With trade talks looming, Beijing frees founder of independent union


BEIJING -- China, in a move perceived as an attempt to influence renewal of its favorable trade status with the United States, has released from prison the founder of its first independent trade union in four decades, the international human rights group Asia Watch said yesterday.

Han Dongfang, 27, a railway worker who founded the Beijing Workers Autonomous Federation during the 1989 pro-democracy protests, was released Sunday after 22 months in jail without a trial, the New York-based human rights organization reported.

The group's sources in China say that Mr. Han, who has been labeled "China's Lech Walesa," is recuperating at his home from a critical lung ailment he developed while being held in Beijing-area prisons since shortly after the military crackdown on the Tiananmen Square demonstrations June 3-4, 1989.

Yesterday was International Labor Day, a public holiday in socialist nations, and Chinese court officials were unavailable for comment on Mr. Han's status.

Mr. Han's trade union, the first independent workers' body to be established under Communist rule here, played a prominent role in the 1989 protests, publicly rejecting China's official unions and quickly creating offshoots in a dozen cities.

As workers have tended to receive the harshest punishment in the aftermath of the Tiananmen protests, human rights activists had particularly feared for Mr. Han.

Asia Watch officials said they welcomed his release but noted that perhaps thousands of other dissidents remained jailed "for doing nothing more than peacefully expressing their views. We hope it will not take life-threatening illnesses or a debate on economic sanctions to move Beijing to release these others."

Mr. Han's release comes as Chinese officials face increasing pressure to alter their hard-line stance on human rights and certain trade and weapons-sales practices to satisfy U.S. critics, some of whom have been lobbying to punish China by ending its most-favored-nation trading status with the United States.

The third-highest-ranking State Department official, Undersecretary Robert M. Kimmett, is to arrive in Beijing on Sunday and is expected to strongly link these concerns with the possible loss of China's MFN status.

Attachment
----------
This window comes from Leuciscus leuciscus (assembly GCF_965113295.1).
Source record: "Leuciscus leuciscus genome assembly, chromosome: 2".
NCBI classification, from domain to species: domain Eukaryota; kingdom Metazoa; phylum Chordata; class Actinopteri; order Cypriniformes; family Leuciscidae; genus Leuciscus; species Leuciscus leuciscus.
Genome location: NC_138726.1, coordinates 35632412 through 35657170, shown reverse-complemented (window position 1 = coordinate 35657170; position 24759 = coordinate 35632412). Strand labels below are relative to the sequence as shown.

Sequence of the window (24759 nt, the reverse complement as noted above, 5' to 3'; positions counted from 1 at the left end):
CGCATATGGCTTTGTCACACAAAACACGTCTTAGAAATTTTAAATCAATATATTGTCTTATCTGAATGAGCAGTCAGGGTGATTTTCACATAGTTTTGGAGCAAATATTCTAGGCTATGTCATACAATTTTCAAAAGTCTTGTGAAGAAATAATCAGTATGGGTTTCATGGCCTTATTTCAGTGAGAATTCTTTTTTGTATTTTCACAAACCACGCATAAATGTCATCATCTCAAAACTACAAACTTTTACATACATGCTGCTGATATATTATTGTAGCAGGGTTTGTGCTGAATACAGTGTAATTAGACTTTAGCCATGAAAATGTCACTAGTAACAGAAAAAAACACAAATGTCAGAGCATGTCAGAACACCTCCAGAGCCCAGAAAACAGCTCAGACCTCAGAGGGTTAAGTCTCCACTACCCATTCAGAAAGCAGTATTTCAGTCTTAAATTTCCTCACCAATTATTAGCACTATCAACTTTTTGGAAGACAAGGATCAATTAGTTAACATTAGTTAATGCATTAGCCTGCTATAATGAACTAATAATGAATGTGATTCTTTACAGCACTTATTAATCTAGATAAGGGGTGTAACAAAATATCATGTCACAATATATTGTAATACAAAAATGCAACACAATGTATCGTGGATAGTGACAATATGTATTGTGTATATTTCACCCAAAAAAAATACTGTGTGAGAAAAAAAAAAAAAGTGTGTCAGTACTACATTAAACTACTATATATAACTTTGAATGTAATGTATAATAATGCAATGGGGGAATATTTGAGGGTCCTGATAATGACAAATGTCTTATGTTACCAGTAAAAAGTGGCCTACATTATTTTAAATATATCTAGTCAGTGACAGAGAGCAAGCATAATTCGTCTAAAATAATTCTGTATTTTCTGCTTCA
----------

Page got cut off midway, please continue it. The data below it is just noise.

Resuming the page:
Despite some congressional opposition, the Bush administration opted last June to renew MFN for another year. The president at that time defended renewal as necessary to maintaining a dialogue with China, and last week he reiterated virtually the same position: "What I have tried to do with China is to make clear our concern about human rights abuses . . . but recognize that cutting off all contacts or trying to drive them to their knees economically is not the way to effect change."

But with the approach of the annual renewal date of June 3, the possibility that Congress will veto a positive presidential recommendation on MFN appears to have gained strength because of mounting concerns over China's intractability on human rights, its alleged use of prison labor to make exports, its possible role in worldwide weapons and nuclear proliferation, its rapidly growing trade surplus with the United States and allegations of certain unfair trade practices.

In recent weeks, Chinese officials repeatedly have warned the United States that trade is a cornerstone of bilateral relations and that ending MFN would severely harm relations.

Some U.S. organizations, such as the U.S.-China Business Council, have been arguing for MFN's renewal, saying its removal would hurt U.S. consumers, would destabilize the economy of neighboring Hong Kong and would strengthen the hand of hard-liners within the Chinese leadership.

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